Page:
The mind, by far and by comparison is THE most complicated organ in our body. We know much less about the mind than we do, say, the liver. Yet for some reason people feel they are qualiflied to make sweeping, judgemental statements about illnesses related to the mind. For instance, in your comments you talk about “real causes” of mental illnesses, implying that you know. The truth is just like cancer and many other illness, mental illness have causes that are yet unknown to us, or are too complicated to nail down to just one or two factors.

      In your previous comments you indicated you are a Chrisitan. I would argue that as a Christian, we should come to an issue like this with humility (acknowledging that there are lots we don’t know) and especially compassion. Imagine a father who lost a son due to mental illness. Imagine a mother with a child struggling with depression. How would they feel if they read some of what you said?

      Incidentally, Feb 8 (today) is “Let’s Talk” day, specifically encouraging people who struggle with mental illness to talk about it. We all have a responsibility to create a non-judgemental environment around us, so that people feel safe opening up to others about issues of mental health, without fearing they’d be judged, belittled, dismissed, or put down.

  8. Alfred, I’m just trying to be logical and to take a critical point of view. I can tell you that many times doctors can be wrong and I know that from my own experience. Western medicine only focuses on symptons and not core causes in treatments. So what did your doctors say was the root cause of your depression?

    So my question is what is the core cause of depression? Is there a chemical imbalance, an issue of diet, or patterns of thinking that wrong, or perhaps a demonic influence?

    Taking drugs is a common approach to western medicine, and I’m not totally against that, but let’s find out the root cause and treat it accordingly.

  9. Alfred,

    May I ask you what specifically your doctor says when he diagnosed you with mental illness? On what basis do they say that you have depression? and what do they say is the cause of it? Is is a chemical imbalance or just an emotional issue? I suppose that is what I’m getting at.

    I’m just saying I think that we have much more control over our minds and feelings than we think.

  10. Alfred,

    This mental health issue is just an excuse for people to get attention or to not take responsibility for themselves.

    Sure, there are cases where there may be chemical imbalances in the brain, or other things, but for the most part, we really do have more control over our minds than we think.

    How we think, our thinking patterns, what we focus on, all have an affect on how we feel, and how we perceive life.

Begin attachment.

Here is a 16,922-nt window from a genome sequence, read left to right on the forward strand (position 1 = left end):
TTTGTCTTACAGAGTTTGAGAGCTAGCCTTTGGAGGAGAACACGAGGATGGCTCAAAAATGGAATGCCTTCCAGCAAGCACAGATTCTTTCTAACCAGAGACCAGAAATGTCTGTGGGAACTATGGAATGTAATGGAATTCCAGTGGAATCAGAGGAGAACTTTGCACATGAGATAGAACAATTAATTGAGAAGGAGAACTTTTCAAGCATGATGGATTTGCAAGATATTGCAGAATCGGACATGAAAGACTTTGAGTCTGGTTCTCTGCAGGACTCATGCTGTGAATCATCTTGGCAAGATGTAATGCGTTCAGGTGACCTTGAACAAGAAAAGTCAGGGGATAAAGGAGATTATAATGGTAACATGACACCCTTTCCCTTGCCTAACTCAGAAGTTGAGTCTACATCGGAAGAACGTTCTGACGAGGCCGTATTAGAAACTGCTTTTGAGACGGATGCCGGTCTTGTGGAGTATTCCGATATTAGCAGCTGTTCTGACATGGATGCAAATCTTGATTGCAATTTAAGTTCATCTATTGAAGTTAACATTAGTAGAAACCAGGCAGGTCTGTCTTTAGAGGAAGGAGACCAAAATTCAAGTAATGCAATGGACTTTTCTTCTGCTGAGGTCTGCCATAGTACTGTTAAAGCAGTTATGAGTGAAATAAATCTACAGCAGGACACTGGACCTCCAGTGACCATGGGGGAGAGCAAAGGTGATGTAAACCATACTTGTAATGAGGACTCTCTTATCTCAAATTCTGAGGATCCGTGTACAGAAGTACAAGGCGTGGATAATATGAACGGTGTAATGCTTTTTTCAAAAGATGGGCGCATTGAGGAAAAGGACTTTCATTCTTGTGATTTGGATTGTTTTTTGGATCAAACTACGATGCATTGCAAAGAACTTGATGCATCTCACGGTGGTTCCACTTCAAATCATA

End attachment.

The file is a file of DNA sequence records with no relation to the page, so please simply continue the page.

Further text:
So I don’t buy into this mental sickness issue, I think it’s a joke.
    Personally I have gone through seasons of depression because of heart break or disappointments. And to get out of it, I would have to learn to train my mind and to have more healthy patterns of thinking.

    Alfred, I’m sorry that you had some depression, and I don’t think that you needed medication. I think you have much more control over your own mind than you think you do. No more drugs Alfred!

    1. Joshua:

      One of the benefits of a blog like this is that it provides a platform for people to exchange personal opinions and ideas. I certainly respect the fact that you have a right to your own convictions and opinions. However, allow me to respond and try to put things in a different perspective:

      If you have cancer, and I come along and tell you, “Joshua, this whole cancer thing is a joke. You don’t need all this chemotherapy medication.” Among your many responses, you may question my medical qualifications and ask what professional/medical basis do I have to make that claim.

      In a similar way, the statements you made above beg for the same challenge. What is your professional/medical basis for making such claims? A diagnosis of mental health illness is not a “personal opinion” but a medical fact. You and I have never sat down once to discuss my diagnosis of depression. Yet you feel qualified to dispute and dismss the professional diagnosis of 2 medical doctors and 2 professional certified therapist. Does that sound reasonable to you?

      I raise this with you not to pick a fight, but to hopefully point out as an example for other readers the sad reality of the stigma our society still has concerning people with mental health illnesses. And why the work of the many mental health services providers are so needed.

Leave a Reply

Your email address will not be published.